An analyst recognizes the US as the puppet master behind proxy war inside Syria and because there is no coherent opposition, the Obama administration is blamed for the ongoing violence and failure of dialogue in the country.
In the background of this Russia, Damascus and the Syrian opposition have expressed willingness to now hold talks inside Syria as a means to end the crisis. On Wednesday, the Syrian Foreign Ministry issued a statement saying talks will be based on political reforms outlined by Syrian President Bashar al-Assad.. Many people, including large numbers of security personnel, civilians and a large number of foreign militants have been killed in the crisis, which has been ongoing since mid-March 2011.
Press TV has conducted an interview with Nabil Mikhail, professor at the George Washington University to further discuss the issue at hand. What follows is an approximate transcription of the interview.
How are you feeling at this point about the prospects for these dialogues and their success?
A little bit disappointed, a little bit pessimistic, I did not give up the hope yet.
I hope some day sooner or later a solution, a settlement will be reached for the Syrian crisis. But after listening to Obama yesterday during his speech, the State of the Union address to the nation, it seems to me that Obama is very minimalist when it comes to Syria.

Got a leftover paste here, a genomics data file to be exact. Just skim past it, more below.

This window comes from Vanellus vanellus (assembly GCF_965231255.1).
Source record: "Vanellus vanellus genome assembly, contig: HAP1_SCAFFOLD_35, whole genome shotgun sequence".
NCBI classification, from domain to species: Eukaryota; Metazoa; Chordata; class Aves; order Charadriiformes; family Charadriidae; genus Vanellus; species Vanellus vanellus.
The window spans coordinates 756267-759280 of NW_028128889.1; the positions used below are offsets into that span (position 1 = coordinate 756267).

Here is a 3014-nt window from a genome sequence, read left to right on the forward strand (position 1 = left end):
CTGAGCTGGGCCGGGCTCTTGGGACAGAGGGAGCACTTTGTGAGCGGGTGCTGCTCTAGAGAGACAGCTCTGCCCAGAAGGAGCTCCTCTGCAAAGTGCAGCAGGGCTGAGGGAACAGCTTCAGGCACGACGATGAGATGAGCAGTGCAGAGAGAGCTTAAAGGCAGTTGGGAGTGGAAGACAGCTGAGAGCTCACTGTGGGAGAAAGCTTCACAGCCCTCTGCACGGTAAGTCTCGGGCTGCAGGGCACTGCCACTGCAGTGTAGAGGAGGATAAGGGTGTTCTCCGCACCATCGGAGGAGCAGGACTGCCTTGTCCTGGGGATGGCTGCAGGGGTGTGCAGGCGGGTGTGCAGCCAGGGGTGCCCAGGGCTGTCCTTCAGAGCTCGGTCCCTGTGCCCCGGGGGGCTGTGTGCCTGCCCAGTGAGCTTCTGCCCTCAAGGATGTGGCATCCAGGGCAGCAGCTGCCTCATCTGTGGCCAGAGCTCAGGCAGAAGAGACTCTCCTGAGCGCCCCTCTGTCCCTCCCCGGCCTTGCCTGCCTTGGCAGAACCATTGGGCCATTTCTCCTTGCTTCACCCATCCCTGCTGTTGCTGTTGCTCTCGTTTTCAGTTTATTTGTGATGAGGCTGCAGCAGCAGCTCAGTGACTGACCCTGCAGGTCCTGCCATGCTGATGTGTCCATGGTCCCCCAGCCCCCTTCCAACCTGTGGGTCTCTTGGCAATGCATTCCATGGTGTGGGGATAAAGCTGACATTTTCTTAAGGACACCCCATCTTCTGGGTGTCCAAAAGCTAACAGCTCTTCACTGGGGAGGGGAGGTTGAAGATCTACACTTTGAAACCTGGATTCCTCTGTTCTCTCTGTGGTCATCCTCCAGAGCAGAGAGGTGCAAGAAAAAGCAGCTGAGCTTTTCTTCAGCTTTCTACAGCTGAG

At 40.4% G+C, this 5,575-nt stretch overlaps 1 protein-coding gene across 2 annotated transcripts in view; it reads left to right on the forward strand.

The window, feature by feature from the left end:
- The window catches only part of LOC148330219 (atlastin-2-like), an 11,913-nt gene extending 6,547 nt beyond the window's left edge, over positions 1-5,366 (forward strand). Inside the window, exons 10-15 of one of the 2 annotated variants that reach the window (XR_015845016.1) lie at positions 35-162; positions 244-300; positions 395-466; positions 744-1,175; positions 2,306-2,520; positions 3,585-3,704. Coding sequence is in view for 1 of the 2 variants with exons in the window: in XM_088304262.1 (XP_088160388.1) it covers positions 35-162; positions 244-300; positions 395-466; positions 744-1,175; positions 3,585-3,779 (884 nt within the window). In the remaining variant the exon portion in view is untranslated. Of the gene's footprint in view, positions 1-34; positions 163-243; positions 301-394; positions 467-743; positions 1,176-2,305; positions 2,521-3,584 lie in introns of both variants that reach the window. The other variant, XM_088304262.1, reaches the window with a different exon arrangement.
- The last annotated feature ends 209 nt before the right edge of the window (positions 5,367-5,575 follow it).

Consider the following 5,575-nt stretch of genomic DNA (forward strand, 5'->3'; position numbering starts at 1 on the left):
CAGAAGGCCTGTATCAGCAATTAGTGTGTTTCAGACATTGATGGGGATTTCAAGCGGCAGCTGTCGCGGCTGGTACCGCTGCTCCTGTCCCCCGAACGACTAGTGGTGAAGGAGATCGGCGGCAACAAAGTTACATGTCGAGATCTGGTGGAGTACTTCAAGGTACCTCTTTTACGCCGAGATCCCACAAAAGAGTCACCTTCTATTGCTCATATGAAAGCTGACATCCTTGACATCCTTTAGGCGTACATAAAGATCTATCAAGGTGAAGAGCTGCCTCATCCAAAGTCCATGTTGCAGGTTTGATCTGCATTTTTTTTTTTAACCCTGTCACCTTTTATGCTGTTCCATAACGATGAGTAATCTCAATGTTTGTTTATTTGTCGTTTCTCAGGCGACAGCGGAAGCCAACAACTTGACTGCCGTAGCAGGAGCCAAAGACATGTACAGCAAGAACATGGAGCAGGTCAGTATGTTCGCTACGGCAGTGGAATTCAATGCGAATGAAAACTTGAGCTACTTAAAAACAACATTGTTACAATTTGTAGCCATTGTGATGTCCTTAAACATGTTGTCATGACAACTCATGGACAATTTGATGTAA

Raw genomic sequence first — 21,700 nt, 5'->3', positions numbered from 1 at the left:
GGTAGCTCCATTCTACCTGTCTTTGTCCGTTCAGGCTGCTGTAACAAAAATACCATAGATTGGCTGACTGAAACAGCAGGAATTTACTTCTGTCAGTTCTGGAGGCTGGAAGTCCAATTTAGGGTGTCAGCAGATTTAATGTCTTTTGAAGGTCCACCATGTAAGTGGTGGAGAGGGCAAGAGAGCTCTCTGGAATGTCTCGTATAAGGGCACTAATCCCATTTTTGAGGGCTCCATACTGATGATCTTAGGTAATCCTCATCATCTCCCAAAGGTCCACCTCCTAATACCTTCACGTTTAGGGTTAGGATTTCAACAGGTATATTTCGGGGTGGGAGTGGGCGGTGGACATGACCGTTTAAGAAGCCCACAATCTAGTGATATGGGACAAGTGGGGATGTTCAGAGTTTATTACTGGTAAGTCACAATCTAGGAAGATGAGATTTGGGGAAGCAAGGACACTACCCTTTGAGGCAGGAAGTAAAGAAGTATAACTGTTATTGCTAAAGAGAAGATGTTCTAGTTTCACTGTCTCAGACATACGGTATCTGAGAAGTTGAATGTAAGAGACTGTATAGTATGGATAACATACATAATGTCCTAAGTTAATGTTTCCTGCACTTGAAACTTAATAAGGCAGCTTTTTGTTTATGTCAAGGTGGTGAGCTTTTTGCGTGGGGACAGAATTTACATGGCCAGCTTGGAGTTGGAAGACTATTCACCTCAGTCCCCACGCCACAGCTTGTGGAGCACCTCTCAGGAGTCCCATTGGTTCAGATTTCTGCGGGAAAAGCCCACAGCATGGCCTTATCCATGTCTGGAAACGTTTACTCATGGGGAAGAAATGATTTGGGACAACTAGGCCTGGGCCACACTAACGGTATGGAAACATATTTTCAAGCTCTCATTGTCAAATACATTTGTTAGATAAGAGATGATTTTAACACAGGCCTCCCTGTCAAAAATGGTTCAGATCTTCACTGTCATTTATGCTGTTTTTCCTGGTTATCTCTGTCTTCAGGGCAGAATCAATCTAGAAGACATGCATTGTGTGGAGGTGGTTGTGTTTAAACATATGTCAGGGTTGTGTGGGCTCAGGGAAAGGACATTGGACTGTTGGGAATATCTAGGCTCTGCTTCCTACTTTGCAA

John Kerry, his secretary of state, promises more activism; a different course; more interest than the attitude of Hillary Clinton.
There is actually very much negligence of Syria so far. Unless the domestic and regional dialogue is backed by outside powers and by Moscow and Washington, I think the dialogue will not really get a swift conclusion or help remedy the crisis.
So much blood has been shed. I think as point of departure, there should be a concern for how to end the violence.
You mentioned a number of potential diplomatic contacts, if this type of contact aims to stop the violence that can be a good beginning.
At the very least is this, in a sense, an admittance by the Syrian coalition. From day one President Assad has been calling for this sort of dialogue, finally after all these deaths and after all this time, are they finally admitting that he was right in a sense to call for this dialogue from the get-go?
The opposition in Syria is very divided. You can hardly speak of a unified front.
I think it was last week when there were voices coming from Munich during the international conference and security issues that called for a dialogue with Damascus. At the same time there were elements from the Syrian opposition shelling big cities and other areas in Syria. So you can hardly categorize the opposition in Syria.
I think also that America is to be blamed for this because America should have looked at some elements in the Syrian opposition, whereby some reform, some dialogue, some initiative could have been submitted.
We are running out of time, more bloodshed is basically happening. So I think Obama should consider Syria a top strategic priority.
If the regional powers involved in the Syrian crisis - and Moscow - help change Obama’s disposition towards Syria, I think we can speak of some progress.
Unless this happens we have to acknowledge our failure.